- Head Editor
Jeff Sessions: ‘I did not have sexual relations with that Russian’
Jeff Sessions, despite recusing himself from the FBI’s Russia investigations into the Trump administration, has actively recommended the firing of the FBI Director this week; an order which President Trump undertook. Sessions, an intransigent individual committed to the Trump administration, also cannot be accused of having the gift of forethought in terms of his Senate confirmation hearing. The confirmation hearing was followed by 30 hours of debate in the Senate regarding allowing him to be Attorney General, with the final vote being 52-47 in favour. Regardless of all party politics, within this hearing Sessions appeared to directly contradict factual events, a hearing which he delivered under oath.
Senator Al Franklin inquired into Sessions what he would do in the case of anyone within the Trump administration communicating with the Russian government. This question appears elementary on the face of it, but the events that have unfolded since March have shown that the question appears to be particularly germane. With accusations of Russian collusion being launched from all fronts, it is of vital interest as to what Sessions would do.
Now Sessions very easily could have given the classic answer of “Yes of course I would pursue prosecution if events and facts materialised that they had in fact committed a crime”. Instead, Sessions verbatim answer was “I’m not aware of any of those activities…I did not have communications with the Russians”. What a queer answer. It is the equivalent of a District attorney being asked “What would you do if someone was accused of murdering another person” and replying: “Well I can assure you, no one is buried in my garden”.
To the elation of many left-wingers, Sessions does have someone buried in his garden, it unfolded that he met with Russian Ambassador to the US Sergey Kislyak twice during the campaign. Appearing to very explicitly contradict his previous statements made under oath, Sessions’ spokeswoman remained absolute in her statement that there was “nothing misleading about his answer”, which is odd. As a former lawyer and State Attorney for the State of Alabama, Sessions must know about factual statements and the interpretation of assertions. However, time in the Trump administration must have eroded his abilities to discern the veracity of his statements; maybe Trump rubs onto men as well, just in a different way he does on women.
The most entertaining fact from this whole debacle seems to be that Sessions himself voted to indict President Bill Clinton of perjury and spoke of the weakening of the legal system, if truth is not upheld when it is asserted under oath. One doubts as to whether Sessions applies the same rigorous pursuit of justice in terms of himself.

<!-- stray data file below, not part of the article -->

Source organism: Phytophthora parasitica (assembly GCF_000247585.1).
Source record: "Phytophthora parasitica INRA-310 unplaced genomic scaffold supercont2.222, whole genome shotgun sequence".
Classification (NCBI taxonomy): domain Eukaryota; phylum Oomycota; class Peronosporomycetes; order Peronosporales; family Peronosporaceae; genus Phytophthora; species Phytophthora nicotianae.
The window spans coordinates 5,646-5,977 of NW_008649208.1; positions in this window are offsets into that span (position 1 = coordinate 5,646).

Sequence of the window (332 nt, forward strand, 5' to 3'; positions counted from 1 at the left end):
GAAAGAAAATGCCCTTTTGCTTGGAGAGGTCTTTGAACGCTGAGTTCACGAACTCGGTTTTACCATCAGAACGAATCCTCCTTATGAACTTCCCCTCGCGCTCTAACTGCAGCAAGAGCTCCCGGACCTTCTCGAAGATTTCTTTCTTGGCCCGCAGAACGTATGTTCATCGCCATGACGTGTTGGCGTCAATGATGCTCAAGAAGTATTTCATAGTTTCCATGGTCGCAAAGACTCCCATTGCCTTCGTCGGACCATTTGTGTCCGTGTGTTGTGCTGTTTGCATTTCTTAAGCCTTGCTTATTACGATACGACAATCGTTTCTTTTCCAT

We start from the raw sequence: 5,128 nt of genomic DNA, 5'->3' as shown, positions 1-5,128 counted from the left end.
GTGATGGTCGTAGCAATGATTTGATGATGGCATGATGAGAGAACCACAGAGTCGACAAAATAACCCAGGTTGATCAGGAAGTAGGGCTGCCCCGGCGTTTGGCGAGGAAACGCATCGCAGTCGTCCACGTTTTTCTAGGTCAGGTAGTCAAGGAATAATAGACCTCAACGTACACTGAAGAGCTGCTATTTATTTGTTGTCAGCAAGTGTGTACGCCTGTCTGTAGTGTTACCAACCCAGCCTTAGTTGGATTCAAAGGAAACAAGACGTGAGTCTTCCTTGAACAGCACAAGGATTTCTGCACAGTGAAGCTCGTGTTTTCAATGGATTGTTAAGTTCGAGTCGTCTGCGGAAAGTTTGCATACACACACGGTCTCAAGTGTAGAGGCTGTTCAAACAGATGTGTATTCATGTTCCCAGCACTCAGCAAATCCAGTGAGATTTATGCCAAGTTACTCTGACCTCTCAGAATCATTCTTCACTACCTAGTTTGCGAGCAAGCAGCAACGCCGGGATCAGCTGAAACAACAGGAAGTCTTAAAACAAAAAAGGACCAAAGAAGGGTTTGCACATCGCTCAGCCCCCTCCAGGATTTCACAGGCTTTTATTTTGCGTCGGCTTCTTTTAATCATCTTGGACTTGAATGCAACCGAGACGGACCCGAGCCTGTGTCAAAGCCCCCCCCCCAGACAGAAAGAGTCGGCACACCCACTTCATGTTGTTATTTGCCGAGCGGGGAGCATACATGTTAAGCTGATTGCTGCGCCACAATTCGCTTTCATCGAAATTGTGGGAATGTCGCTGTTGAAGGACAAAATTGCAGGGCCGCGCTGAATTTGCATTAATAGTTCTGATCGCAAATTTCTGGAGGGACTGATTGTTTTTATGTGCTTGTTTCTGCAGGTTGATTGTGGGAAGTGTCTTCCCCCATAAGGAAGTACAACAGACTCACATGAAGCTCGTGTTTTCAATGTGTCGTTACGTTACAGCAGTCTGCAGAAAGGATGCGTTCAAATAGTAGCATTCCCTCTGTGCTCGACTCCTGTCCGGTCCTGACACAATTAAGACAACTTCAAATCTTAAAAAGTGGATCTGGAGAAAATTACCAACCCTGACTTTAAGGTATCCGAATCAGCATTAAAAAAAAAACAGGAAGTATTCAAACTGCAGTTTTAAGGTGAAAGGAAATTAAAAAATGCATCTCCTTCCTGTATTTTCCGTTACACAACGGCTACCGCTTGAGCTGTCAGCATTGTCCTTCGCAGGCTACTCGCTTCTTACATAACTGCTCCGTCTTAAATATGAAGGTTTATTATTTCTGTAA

The problem is however, despite lying to the Senate and further asserting being incommunicado with Russian officials in his written answer to Senator Patrick Leahy, Sessions can still avoid any charge of perjury. The nature of the charge itself is subjective, meaning it must be proven Sessions aimed to lie in the hearing. In order to decipher intention one must pear into Sessions brain; spend a short time there, and then move on to his heart in order to find his true intention behind those statements. Sessions’ spokeswoman has defended his statements as not being contradicting, and Sessions himself has proclaimed he did not remember his meeting with Kislyak. This may be true without context, but upon the surmounting evidence of collusion, many doubt the authenticity of his rather innocent excuse.
Sessions met Kislyak at a September dinner, in his capacity of previous chairman of the armed services committee, in a time where other Republican Senators present were avoiding Kislyak like the plague. The avoidance of Kislyak was stemmed by accusations of him being a Russian spy and was seen to be the personification of the Trump administration’s collusion with Russia. Sessions met Kislyak regardless, the subject of that meeting we’ll never know; it might’ve been a congratulations for the speech he just delivered or an ominous promise of favours. Yet, like the library of Alexandra, it is lost and only Sessions’ conscience (debatable existence) will determine if these facts come to light or not.
Thus, in a rather juicy chance for Lefties to denounce Trump again, it appears nothing will come of this seemingly distinct case of perjury. This is a shame; Trump’s cabinet is dodgier than a Florida used car sales man whose teeth are lost to time, and Sessions’ impeachment would be another brush stroke on the ghastly tapestry that is the Trump administration.